Stressors in life can result in greater resilience
April 15, 2014
By David Vergun
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- Mindfulness-based Mind Fitness Training
- Surgeon general: Advances in brain health to help Soldiers, nation
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- NCOs giving 'oak tree' counseling to benefit Soldiers
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FALLS CHURCH, Va. (Army News Service, April 15, 2014) -- Repeated deployments into harm's way can accumulate unresolved tensions and stress, resulting in post-traumatic stress. On the other hand, Soldiers can learn adaptive techniques that inoculate them against it.
That's what Dr. Elizabeth A. Stanley concludes after years of pre- and post-deployment research with neuroscience and stress researchers and studies on Soldiers and Marines. Stanley pioneered the development of Mindfulness-based Mind Fitness Training, or MMFT, to optimize the performance of Soldiers during high-stress missions.
The associate professor of Security Studies, Georgetown University, was a featured speaker at the Brain Health Consortium, held at the Office of the Army Surgeon General here, April 11.
FIGHT, RUN OR FREEZE
The culprit of the body's "fight or flight" response, she said, is a small structure of the brain known as the amygdala. It's wired that way to increase the chances of survival. For example, if the enemy is closing in with fixed bayonets, the amygdala could send an attack signal to the body, or activate the call to retreat. Those signals are relayed to various regions through the body's autonomic nervous system and via hormonal messengers.
Sometimes the panic signal can be so strong that a person's palms become sweaty, heart rate and breathing increase wildly and stomach churns.
There are three basic things that can magnify a stressful event, causing the amygdala to shoot into overdrive. They are, if the person perceives the stressor to be novel, unpredictable or uncontrollable.
DEALING WITH STRESS
Stanley said the amygdala is adaptive and malleable and its response to stress can be modified with training.
Her training incorporates the incremental use of stress in a controlled way, since not enough stress during training can weaken adaptation to later experiences like intense combat, but too much stress can flood the body's mental and physical capacity to respond appropriately.
"Stress inoculation training" exposes Soldiers to the kinds of stressors that they will likely face in combat. The aim is to get Soldiers familiar with the stress so they feel more comfortable with it and in control.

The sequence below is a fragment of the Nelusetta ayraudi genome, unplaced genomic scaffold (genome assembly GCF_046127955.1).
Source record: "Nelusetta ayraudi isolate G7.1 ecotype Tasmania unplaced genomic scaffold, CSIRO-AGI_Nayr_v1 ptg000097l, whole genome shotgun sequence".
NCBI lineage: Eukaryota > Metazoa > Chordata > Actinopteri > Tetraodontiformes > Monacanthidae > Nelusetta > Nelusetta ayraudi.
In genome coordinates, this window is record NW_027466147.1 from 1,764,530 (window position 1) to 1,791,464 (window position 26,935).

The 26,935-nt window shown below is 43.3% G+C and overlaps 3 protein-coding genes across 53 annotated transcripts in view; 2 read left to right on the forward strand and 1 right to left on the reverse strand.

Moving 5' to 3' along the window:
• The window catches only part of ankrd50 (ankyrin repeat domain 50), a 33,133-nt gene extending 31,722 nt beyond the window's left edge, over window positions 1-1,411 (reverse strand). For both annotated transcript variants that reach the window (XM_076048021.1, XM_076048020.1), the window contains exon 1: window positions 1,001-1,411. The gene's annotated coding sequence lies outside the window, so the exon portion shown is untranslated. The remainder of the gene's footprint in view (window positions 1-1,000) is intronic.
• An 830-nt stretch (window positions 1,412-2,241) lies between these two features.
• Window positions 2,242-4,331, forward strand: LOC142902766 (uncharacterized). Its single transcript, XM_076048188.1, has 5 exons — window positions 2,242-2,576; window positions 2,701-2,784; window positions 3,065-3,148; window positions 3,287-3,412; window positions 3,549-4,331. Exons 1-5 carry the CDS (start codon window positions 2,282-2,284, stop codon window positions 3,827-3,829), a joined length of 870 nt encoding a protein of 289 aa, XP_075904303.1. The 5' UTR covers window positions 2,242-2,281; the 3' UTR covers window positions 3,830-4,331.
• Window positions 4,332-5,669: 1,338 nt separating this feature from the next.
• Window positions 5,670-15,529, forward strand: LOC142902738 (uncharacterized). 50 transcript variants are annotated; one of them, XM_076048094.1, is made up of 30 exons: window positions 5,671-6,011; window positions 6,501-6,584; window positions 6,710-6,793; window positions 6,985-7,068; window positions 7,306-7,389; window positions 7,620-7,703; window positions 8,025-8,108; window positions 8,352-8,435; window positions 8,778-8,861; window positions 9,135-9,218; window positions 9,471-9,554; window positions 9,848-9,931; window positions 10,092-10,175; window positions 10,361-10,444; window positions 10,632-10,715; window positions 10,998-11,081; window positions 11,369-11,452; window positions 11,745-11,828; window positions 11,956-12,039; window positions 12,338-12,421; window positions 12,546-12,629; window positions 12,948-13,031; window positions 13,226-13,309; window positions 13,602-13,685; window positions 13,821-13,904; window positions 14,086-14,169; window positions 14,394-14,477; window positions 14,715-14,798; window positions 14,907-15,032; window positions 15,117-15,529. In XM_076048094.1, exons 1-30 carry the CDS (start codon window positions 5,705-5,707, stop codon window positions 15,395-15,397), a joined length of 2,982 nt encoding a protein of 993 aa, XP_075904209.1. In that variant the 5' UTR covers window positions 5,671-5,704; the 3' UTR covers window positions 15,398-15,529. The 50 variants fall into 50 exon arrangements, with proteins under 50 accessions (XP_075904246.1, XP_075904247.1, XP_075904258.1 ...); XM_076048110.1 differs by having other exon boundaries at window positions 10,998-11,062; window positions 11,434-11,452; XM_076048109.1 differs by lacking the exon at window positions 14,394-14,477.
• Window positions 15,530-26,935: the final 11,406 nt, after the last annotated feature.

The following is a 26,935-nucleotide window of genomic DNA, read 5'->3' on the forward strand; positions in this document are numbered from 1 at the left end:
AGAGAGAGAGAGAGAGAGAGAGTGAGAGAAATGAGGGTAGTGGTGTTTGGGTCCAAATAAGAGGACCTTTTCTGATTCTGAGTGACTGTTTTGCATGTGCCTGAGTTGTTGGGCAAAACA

However, stress inoculation training alone isn't enough, she said, because without follow-on training, it can cause cognitive degradation like lack of concentration, forgetfulness and loss of problem-solving skills.
MMFT complements stress inoculation training by conditioning the body and mind to complete the stress activation cycle and return the body's stress response to normal following a stressful event. If the stress activation cycle is not shut off, she said resilience is compromised and a subsequent stressful event elevates risk even further.
Participants in MMFT learn to differentiate between their ideas about an experience and the direct physical sensations of that experience. In this way, they can limit the negative appraisal of their experiences and decrease stress.
A different way of putting it, she said, is teaching the brain to turn off its "autopilot" and go into the "mindful" mode. In the mindful mode, one is able to perceive what is happening without hearing voices inside one's head giving judgments or preconceptions. A person's perception of stress is often greater than the reality of it.
It takes practice to switch from autopilot to mindfulness, she said. It's all about mind over matter.
Stanley admitted that she herself has had a post-traumatic stress disorder, known as PTSD, diagnosis. Although she served in the Army in Bosnia, Macedonia and elsewhere, she said the stressors of the deployments and combat environments were not the cause. Rather, it was the accumulation of adverse childhood experiences, followed by the deployments that led to the "tipping point."
Her case is fairly typical, she pointed out.
She said many who are attracted to the military have had prior stressors in life. In her research, she found that two-thirds of the Marines she studied and three-fourths of Soldiers had "dysregulations" below the clinical level of PTSD before they even put on their uniforms.
Multiple deployments elevate those pre-existing conditions, she said. And it's not just deployments that worry service members, but also concern about family members back home.
Another component to building resilience that isn't necessarily part of MMFT, is physical fitness, she said, tipping her hat to the Army surgeon general's emphasis on sleep, activity and nutrition, known as the Performance Triad.
She said the Army has been good at teaching physical fitness beginning at the U.S. Military Academy, which formalized a fitness regimen around 1900. From there, she said, it spread out to American society through the public school system.
Someday, she predicted, mindful mode training like hers will become popular and accepted throughout society just as fitness is today.
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